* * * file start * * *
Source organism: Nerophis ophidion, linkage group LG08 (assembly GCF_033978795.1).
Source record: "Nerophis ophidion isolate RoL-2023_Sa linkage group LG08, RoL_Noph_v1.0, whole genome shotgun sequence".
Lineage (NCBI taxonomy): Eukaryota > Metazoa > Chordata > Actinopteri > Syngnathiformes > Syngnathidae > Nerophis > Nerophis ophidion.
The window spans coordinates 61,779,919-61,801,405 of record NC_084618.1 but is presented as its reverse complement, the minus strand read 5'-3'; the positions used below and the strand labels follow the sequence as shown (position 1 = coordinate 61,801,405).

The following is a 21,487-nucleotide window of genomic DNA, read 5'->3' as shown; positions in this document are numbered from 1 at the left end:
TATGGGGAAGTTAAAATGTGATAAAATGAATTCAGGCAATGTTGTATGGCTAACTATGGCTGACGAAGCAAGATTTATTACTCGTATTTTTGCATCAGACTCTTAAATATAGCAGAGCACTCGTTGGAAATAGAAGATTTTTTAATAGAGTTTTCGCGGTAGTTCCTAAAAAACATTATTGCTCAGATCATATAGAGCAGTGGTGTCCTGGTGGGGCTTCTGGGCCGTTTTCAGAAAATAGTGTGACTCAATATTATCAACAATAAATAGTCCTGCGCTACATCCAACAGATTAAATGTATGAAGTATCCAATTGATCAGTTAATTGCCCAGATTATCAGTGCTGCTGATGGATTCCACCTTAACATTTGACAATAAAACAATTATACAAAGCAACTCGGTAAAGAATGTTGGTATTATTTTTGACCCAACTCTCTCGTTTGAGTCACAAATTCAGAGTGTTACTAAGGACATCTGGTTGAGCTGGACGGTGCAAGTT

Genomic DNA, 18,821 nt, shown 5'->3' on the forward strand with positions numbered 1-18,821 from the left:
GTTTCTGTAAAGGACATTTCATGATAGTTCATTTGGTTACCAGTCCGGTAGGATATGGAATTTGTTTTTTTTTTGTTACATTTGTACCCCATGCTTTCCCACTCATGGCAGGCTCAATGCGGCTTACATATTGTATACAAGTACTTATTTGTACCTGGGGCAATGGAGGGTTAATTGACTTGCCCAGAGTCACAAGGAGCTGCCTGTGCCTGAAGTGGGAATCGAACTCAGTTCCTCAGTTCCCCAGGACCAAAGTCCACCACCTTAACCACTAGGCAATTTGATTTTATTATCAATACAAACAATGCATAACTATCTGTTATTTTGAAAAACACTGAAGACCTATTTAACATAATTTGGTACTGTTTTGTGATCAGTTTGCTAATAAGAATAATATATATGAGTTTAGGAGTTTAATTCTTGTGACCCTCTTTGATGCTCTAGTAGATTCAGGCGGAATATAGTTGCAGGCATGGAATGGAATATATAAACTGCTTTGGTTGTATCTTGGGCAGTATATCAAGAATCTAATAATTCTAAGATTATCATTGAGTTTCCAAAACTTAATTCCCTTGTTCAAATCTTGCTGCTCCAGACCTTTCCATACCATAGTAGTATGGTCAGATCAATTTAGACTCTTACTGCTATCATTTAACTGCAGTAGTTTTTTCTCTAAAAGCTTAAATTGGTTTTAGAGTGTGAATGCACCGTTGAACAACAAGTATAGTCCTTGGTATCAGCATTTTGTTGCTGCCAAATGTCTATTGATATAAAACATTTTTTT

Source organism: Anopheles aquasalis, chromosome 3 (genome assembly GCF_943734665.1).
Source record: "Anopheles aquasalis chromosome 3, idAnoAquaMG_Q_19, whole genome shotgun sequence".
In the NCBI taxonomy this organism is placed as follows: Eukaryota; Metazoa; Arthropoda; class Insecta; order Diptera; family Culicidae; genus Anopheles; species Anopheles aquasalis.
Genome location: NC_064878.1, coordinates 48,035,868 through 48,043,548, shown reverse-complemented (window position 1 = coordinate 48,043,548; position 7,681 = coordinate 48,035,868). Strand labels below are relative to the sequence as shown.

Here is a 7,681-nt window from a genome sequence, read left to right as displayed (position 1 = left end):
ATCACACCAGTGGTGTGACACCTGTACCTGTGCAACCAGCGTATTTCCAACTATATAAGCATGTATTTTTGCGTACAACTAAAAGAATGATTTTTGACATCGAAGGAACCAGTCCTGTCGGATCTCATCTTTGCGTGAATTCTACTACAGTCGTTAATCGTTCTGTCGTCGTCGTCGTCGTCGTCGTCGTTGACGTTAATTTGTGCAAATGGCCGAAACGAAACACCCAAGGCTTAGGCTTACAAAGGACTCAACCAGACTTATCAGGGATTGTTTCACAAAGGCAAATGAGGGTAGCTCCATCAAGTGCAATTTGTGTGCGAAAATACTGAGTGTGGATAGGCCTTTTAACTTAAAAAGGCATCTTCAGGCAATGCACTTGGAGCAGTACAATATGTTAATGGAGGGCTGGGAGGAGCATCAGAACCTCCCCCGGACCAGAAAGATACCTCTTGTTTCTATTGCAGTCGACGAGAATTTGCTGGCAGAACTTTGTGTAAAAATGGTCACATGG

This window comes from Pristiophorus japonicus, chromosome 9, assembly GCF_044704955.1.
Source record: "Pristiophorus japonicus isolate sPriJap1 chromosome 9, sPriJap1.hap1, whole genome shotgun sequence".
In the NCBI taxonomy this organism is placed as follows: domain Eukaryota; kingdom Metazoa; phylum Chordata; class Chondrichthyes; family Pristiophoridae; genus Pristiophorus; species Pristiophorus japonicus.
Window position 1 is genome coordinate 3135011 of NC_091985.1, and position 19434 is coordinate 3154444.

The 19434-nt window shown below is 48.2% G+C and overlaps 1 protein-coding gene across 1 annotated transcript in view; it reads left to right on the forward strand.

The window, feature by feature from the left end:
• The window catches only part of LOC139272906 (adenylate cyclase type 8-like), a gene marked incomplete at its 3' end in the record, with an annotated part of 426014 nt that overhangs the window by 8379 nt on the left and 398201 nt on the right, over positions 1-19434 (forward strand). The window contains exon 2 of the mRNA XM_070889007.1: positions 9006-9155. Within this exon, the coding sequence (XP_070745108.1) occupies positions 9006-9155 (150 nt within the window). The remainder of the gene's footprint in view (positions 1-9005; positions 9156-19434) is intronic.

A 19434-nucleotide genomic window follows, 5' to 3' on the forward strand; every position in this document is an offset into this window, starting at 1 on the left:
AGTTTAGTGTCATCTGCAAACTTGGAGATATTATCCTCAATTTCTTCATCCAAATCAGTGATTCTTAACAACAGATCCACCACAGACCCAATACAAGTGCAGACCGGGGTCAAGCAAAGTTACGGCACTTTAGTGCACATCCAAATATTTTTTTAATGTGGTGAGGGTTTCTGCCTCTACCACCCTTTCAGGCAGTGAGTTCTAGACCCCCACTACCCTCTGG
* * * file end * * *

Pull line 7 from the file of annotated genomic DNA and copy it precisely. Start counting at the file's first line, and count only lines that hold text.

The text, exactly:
Genomic DNA, 18,821 nt, shown 5'->3' on the forward strand with positions numbered 1-18,821 from the left: